Use this URL to cite or link to this record in EThOS: https://ethos.bl.uk/OrderDetails.do?uin=uk.bl.ethos.375441
Title: Studies in protein supplementation of low-quality roughage feeds
Author: Alawa, John Peter
ISNI:       0000 0001 3409 8630
Awarding Body: University of Glasgow
Current Institution: University of Glasgow
Date of Award: 1985
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Abstract:
The work described in this thesis investigates the influence of the source of supplementary protein (N x 6.25) on the nutritive value of low protein roughage feeds. Protein supplements degrade to varying degrees in the rumen and a recognition of the protein needs of the ruminant animal separate from that of the rumen micro-organisms which reside in their digestive tract implies that various protein supplements may differ in their effects on feed utilisation and productivity of animals given roughage diets low in crude protein. In Section 1 proteins differing in rate and extent of ruminal degradation were compared as supplements to straw fed to sheep and beef cows. In Experiment 1, formaldehyde-treated soya bean meal, with approximately 80% reduced ruminal degradation due to treatment, was compared with untreated soya bean meal in mixed diets of straw and concentrate (3:1 on fresh weight basis) and adult wether sheep were restricted-fed. Total diet digestibility was not affected but nitrogen digestibility was depressed while rumen ammonia-nitrogen production and blood urea levels were reduced as a result of formaldehyde treatment. In Experiment 2, involving diets similar to those fed in Experiment 1 but in a ratio (straw:concentrate) of 3:2, growing wether sheep were fed the straw portion approximately ad libitum. Total diet digestibility was also unaffected although voluntary straw intakes were marginally reduced due to formaldehyde treatment. Rumen liquor ammonia-nitrogen and blood urea were also reduced due to treatment. In both Experiments 1 and 2 there was a gradual adjustment to low dietary protein with time, indicating a nitrogen economy by the sheep. In Experiment 3 with beef cows during months 5-8 of pregnancy, urea, untreated and formaldehyde-treated soya bean meal were compared with molassed and unmolassed sugar-beet pulp and rolled barley as the main energy supplements. The overall results showed that, for the three main protein supplements, straw DM intakes were highest for urea and lowest for formaldehyde-treated soya bean meal, with untreated soya bean meal being intermediate. This apparent increase in straw intake in response to ruminal degradability of the source of supplementary protein was confirmed in a significant linear relationship between straw DM consumption and RDP intake for the twelve dietary treatments. Rolled barley promoted higher straw intakes as an energy source than sugar-beet pulp. In Experiment 4, with lactating beef cows and their calves, untreated and formaldehyde-treated soya bean meal were also fed with either molassed sugar-beet pulp or barley and straw was given ad libitum. Formaldehyde treatment did not reduce straw consumption and its effect in increasing milk yield was marginal. There was also evidence that straw consumption responded to RDP intakes although a protein x energy supplement interaction reduced the sensitivity of this relationship. For the main energy supplements, barley promoted higher intakes than molassed sugar-beet pulp. In Section 2, other less popularly used protein sources, such as brewers grains and peas, were evaluated as protein supplements, in view of the increasing costs of feed supplements. In Experiment 5, the rumen degradabilities of both wet and dry brewers grains and their effects on voluntary straw intakes were studied. In Experiment 5.1 it was found that over half of the CP contained in wet or dry brewers grains was degraded in the rumen and that drying did not affect the effective degradability of protein in brewers grains. In Experiment 5.2 beef cows in months 5-8 of pregnancy were offered straw ad libitum and either dry or wet brewers grains unsupplemented or supplemented with urea. Neither voluntary straw intake nor digestibility was affected by treatment but significant linear relationships were found between RDP intake on the one hand and rumen ammonia nitrogen production, plasma urea and straw DM consumption on the other. There was also a significant linear relationship between rumen ammonia-nitrogen production and plasma urea concentrations. In Experiment 6 the chemical composition of tropical and temperate varieties of peas was studied. One particular variety of temperate peas was further evaluated as a protein supplement by comparison with brewers grains and a combination of rolled barley and soya bean meal, with straw fed ad libitum to pregnant cows.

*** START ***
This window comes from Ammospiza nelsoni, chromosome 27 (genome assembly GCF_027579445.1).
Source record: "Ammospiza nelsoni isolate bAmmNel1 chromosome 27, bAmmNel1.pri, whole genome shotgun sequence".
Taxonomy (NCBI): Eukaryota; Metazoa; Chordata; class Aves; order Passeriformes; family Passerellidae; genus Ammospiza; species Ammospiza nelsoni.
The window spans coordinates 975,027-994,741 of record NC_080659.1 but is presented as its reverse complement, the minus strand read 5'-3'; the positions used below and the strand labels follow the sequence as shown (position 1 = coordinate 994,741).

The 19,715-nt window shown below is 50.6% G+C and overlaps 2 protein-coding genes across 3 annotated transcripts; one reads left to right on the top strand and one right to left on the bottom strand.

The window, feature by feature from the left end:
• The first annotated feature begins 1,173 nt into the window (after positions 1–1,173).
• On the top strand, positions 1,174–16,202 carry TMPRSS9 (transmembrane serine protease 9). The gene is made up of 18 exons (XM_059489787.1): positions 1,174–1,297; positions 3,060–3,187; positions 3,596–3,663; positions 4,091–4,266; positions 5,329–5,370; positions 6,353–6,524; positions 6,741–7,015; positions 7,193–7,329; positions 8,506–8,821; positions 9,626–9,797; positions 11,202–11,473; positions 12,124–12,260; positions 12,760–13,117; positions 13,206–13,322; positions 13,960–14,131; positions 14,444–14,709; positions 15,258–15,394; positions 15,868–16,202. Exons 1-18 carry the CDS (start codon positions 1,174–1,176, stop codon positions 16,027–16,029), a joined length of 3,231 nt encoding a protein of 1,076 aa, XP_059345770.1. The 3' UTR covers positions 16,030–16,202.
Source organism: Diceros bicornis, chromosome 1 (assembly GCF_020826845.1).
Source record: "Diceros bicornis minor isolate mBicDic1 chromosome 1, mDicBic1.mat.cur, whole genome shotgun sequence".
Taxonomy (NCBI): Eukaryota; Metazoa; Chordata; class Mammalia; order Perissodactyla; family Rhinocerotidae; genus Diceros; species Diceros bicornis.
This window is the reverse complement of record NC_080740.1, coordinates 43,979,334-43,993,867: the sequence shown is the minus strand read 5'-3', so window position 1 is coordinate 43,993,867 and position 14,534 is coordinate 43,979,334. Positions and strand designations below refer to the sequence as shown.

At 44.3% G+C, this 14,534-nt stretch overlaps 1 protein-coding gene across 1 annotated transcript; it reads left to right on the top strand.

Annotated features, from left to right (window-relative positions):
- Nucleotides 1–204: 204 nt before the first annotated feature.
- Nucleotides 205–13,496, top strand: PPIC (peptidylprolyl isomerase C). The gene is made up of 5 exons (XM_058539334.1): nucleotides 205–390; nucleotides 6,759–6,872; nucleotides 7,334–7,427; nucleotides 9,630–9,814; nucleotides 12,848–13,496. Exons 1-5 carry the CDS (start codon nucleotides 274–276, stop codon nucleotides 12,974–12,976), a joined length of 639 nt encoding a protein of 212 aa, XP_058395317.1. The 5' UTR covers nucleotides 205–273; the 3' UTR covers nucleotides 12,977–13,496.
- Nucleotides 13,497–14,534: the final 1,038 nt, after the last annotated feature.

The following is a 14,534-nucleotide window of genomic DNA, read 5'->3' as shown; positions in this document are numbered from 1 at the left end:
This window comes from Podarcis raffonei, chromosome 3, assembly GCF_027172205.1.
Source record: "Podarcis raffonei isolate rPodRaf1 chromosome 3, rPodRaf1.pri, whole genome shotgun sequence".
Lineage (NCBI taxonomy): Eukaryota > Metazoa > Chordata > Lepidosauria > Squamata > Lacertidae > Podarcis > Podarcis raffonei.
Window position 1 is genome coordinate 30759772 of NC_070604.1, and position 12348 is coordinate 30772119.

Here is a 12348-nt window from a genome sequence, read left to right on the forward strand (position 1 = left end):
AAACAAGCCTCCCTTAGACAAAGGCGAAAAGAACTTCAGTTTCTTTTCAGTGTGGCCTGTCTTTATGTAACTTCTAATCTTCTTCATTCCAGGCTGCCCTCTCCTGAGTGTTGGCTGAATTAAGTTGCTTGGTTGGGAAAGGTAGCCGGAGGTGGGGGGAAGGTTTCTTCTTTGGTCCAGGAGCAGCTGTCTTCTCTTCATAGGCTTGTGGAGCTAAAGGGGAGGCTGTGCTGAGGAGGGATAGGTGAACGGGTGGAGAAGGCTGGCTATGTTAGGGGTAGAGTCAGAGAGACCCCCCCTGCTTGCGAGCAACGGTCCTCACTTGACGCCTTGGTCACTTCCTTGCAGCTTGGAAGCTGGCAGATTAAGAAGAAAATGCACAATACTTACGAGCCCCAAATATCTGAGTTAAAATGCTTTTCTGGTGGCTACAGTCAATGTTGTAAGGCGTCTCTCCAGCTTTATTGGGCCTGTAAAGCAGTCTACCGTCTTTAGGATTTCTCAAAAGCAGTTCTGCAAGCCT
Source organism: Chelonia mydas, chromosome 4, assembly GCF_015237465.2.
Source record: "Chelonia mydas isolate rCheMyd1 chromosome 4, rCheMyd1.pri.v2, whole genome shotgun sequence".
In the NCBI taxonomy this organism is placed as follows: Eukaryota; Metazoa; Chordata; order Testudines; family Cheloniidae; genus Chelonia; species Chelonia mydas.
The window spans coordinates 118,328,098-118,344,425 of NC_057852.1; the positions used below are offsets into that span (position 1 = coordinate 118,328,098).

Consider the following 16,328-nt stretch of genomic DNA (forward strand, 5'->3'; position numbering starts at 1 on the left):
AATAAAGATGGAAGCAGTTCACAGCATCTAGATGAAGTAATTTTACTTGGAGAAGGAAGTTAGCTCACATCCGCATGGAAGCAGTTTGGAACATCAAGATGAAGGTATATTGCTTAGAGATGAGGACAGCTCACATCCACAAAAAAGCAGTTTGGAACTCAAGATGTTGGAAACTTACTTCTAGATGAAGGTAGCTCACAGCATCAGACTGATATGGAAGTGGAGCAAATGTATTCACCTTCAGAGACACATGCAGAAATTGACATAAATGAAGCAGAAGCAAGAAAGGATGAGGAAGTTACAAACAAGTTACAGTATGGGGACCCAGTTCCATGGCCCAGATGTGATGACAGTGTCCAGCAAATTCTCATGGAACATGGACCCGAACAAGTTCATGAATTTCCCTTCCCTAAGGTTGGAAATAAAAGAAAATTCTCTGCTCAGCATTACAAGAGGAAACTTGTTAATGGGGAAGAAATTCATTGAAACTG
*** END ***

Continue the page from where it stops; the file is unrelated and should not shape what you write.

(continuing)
Supervisor: Not available Sponsor: Not available
Qualification Name: Thesis (Ph.D.) Qualification Level: Doctoral
EThOS ID: uk.bl.ethos.375441  DOI: Not available
Keywords: Animal diet protein
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